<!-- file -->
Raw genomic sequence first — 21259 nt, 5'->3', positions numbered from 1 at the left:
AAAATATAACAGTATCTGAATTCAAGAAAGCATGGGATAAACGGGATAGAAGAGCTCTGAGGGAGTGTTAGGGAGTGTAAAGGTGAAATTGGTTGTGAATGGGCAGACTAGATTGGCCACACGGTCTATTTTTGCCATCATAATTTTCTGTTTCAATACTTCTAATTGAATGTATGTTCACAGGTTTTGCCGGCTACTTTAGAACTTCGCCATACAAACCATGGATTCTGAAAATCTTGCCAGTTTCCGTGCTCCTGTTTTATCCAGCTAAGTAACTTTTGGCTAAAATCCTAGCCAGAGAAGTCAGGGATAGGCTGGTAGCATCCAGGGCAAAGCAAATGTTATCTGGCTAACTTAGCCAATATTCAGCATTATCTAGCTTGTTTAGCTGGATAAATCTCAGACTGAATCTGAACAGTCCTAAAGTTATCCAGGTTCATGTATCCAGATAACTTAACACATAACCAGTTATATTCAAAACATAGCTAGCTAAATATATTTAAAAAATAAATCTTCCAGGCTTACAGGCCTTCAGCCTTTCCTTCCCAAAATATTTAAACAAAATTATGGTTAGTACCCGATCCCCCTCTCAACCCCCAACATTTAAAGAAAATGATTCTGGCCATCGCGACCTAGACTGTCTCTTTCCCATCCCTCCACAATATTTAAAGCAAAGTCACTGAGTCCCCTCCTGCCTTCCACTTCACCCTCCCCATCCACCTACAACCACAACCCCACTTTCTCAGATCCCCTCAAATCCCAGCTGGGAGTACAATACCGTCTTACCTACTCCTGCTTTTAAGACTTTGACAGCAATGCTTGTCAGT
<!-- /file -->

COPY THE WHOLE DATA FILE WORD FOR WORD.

Raw genomic sequence first — 21259 nt, 5'->3', positions numbered from 1 at the left:
AAAATATAACAGTATCTGAATTCAAGAAAGCATGGGATAAACGGGATAGAAGAGCTCTGAGGGAGTGTTAGGGAGTGTAAAGGTGAAATTGGTTGTGAATGGGCAGACTAGATTGGCCACACGGTCTATTTTTGCCATCATAATTTTCTGTTTCAATACTTCTAATTGAATGTATGTTCACAGGTTTTGCCGGCTACTTTAGAACTTCGCCATACAAACCATGGATTCTGAAAATCTTGCCAGTTTCCGTGCTCCTGTTTTATCCAGCTAAGTAACTTTTGGCTAAAATCCTAGCCAGAGAAGTCAGGGATAGGCTGGTAGCATCCAGGGCAAAGCAAATGTTATCTGGCTAACTTAGCCAATATTCAGCATTATCTAGCTTGTTTAGCTGGATAAATCTCAGACTGAATCTGAACAGTCCTAAAGTTATCCAGGTTCATGTATCCAGATAACTTAACACATAACCAGTTATATTCAAAACATAGCTAGCTAAATATATTTAAAAAATAAATCTTCCAGGCTTACAGGCCTTCAGCCTTTCCTTCCCAAAATATTTAAACAAAATTATGGTTAGTACCCGATCCCCCTCTCAACCCCCAACATTTAAAGAAAATGATTCTGGCCATCGCGACCTAGACTGTCTCTTTCCCATCCCTCCACAATATTTAAAGCAAAGTCACTGAGTCCCCTCCTGCCTTCCACTTCACCCTCCCCATCCACCTACAACCACAACCCCACTTTCTCAGATCCCCTCAAATCCCAGCTGGGAGTACAATACCGTCTTACCTACTCCTGCTTTTAAGACTTTGACAGCAATGCTTGTCAGT